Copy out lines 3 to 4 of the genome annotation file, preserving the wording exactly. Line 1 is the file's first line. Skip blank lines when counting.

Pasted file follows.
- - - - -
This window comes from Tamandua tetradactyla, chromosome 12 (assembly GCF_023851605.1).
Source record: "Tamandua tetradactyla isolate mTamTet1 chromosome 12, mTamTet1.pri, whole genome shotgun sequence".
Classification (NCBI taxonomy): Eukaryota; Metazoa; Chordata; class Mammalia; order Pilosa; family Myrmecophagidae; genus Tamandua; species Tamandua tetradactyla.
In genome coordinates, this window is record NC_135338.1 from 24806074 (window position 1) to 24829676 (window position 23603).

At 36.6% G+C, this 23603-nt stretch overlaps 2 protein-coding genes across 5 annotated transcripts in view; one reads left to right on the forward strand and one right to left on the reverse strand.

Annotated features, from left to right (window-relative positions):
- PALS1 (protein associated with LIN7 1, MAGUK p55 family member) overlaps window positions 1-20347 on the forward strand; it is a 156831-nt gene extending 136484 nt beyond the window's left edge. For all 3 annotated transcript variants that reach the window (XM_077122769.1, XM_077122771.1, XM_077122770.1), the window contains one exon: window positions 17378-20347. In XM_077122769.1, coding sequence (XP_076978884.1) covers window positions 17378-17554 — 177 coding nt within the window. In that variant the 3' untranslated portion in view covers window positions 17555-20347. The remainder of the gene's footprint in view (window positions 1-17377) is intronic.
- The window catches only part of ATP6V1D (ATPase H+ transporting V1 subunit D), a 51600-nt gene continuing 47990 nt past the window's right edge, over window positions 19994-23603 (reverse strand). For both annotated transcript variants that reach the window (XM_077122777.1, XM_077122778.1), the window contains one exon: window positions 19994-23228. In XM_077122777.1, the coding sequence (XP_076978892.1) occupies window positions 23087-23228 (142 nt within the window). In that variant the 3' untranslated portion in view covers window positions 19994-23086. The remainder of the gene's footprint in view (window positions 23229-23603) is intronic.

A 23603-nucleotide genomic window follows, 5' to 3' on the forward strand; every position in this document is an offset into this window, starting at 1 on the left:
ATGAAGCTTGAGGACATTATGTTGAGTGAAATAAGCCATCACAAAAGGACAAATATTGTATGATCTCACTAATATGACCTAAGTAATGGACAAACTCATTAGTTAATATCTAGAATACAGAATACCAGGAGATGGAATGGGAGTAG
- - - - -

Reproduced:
Classification (NCBI taxonomy): Eukaryota; Metazoa; Chordata; class Mammalia; order Pilosa; family Myrmecophagidae; genus Tamandua; species Tamandua tetradactyla.
In genome coordinates, this window is record NC_135338.1 from 24806074 (window position 1) to 24829676 (window position 23603).